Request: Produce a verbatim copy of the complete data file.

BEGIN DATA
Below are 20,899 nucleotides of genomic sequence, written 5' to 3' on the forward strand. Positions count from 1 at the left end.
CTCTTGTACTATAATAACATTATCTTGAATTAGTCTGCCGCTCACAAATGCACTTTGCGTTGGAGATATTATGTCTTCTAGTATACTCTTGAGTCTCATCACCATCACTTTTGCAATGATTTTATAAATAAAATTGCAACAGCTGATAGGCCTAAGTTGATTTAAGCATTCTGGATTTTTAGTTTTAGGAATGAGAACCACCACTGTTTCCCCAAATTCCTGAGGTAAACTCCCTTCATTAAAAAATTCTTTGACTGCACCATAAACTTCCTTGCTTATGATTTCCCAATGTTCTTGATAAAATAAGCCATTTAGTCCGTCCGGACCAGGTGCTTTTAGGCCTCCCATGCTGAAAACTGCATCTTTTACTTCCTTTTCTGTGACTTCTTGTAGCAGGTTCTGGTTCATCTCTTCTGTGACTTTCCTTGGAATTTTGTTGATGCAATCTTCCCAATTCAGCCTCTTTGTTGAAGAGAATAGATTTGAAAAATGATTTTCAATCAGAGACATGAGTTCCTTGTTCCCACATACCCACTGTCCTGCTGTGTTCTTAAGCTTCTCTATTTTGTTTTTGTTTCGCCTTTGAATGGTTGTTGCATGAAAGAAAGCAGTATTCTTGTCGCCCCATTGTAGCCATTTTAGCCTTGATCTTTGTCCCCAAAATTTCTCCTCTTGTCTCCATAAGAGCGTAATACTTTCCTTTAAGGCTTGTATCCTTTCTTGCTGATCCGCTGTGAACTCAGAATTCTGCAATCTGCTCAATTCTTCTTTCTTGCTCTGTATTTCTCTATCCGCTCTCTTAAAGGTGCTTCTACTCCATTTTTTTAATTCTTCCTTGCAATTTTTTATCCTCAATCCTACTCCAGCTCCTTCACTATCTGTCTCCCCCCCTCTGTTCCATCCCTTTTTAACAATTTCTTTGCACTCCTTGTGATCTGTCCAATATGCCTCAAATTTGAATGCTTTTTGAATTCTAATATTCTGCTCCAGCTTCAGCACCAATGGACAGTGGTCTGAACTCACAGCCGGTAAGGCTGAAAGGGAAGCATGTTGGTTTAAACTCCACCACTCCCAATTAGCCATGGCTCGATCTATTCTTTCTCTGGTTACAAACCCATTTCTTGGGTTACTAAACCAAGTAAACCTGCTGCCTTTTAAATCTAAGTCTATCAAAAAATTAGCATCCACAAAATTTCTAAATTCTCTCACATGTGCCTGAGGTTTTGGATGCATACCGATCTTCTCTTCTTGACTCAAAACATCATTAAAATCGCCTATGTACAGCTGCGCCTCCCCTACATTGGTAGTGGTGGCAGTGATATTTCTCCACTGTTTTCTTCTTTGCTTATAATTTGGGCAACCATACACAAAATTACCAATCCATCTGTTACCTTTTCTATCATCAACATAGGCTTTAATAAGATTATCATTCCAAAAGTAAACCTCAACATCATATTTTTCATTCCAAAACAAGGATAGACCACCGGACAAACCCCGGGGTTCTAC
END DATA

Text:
Below are 20,899 nucleotides of genomic sequence, written 5' to 3' on the forward strand. Positions count from 1 at the left end.
CTCTTGTACTATAATAACATTATCTTGAATTAGTCTGCCGCTCACAAATGCACTTTGCGTTGGAGATATTATGTCTTCTAGTATACTCTTGAGTCTCATCACCATCACTTTTGCAATGATTTTATAAATAAAATTGCAACAGCTGATAGGCCTAAGTTGATTTAAGCATTCTGGATTTTTAGTTTTAGGAATGAGAACCACCACTGTTTCCCCAAATTCCTGAGGTAAACTCCCTTCATTAAAAAATTCTTTGACTGCACCATAAACTTCCTTGCTTATGATTTCCCAATGTTCTTGATAAAATAAGCCATTTAGTCCGTCCGGACCAGGTGCTTTTAGGCCTCCCATGCTGAAAACTGCATCTTTTACTTCCTTTTCTGTGACTTCTTGTAGCAGGTTCTGGTTCATCTCTTCTGTGACTTTCCTTGGAATTTTGTTGATGCAATCTTCCCAATTCAGCCTCTTTGTTGAAGAGAATAGATTTGAAAAATGATTTTCAATCAGAGACATGAGTTCCTTGTTCCCACATACCCACTGTCCTGCTGTGTTCTTAAGCTTCTCTATTTTGTTTTTGTTTCGCCTTTGAATGGTTGTTGCATGAAAGAAAGCAGTATTCTTGTCGCCCCATTGTAGCCATTTTAGCCTTGATCTTTGTCCCCAAAATTTCTCCTCTTGTCTCCATAAGAGCGTAATACTTTCCTTTAAGGCTTGTATCCTTTCTTGCTGATCCGCTGTGAACTCAGAATTCTGCAATCTGCTCAATTCTTCTTTCTTGCTCTGTATTTCTCTATCCGCTCTCTTAAAGGTGCTTCTACTCCATTTTTTTAATTCTTCCTTGCAATTTTTTATCCTCAATCCTACTCCAGCTCCTTCACTATCTGTCTCCCCCCCTCTGTTCCATCCCTTTTTAACAATTTCTTTGCACTCCTTGTGATCTGTCCAATATGCCTCAAATTTGAATGCTTTTTGAATTCTAATATTCTGCTCCAGCTTCAGCACCAATGGACAGTGGTCTGAACTCACAGCCGGTAAGGCTGAAAGGGAAGCATGTTGGTTTAAACTCCACCACTCCCAATTAGCCATGGCTCGATCTATTCTTTCTCTGGTTACAAACCCATTTCTTGGGTTACTAAACCAAGTAAACCTGCTGCCTTTTAAATCTAAGTCTATCAAAAAATTAGCATCCACAAAATTTCTAAATTCTCTCACATGTGCCTGAGGTTTTGGATGCATACCGATCTTCTCTTCTTGACTCAAAACATCATTAAAATCGCCTATGTACAGCTGCGCCTCCCCTACATTGGTAGTGGTGGCAGTGATATTTCTCCACTGTTTTCTTCTTTGCTTATAATTTGGGCAACCATACACAAAATTACCAATCCATCTGTTACCTTTTCTATCATCAACATAGGCTTTAATAAGATTATCATTCCAAAAGTAAACCTCAACATCATATTTTTCATTCCAAAACAAGGATAGACCACCGGACAAACCCCGGGGTTCTAC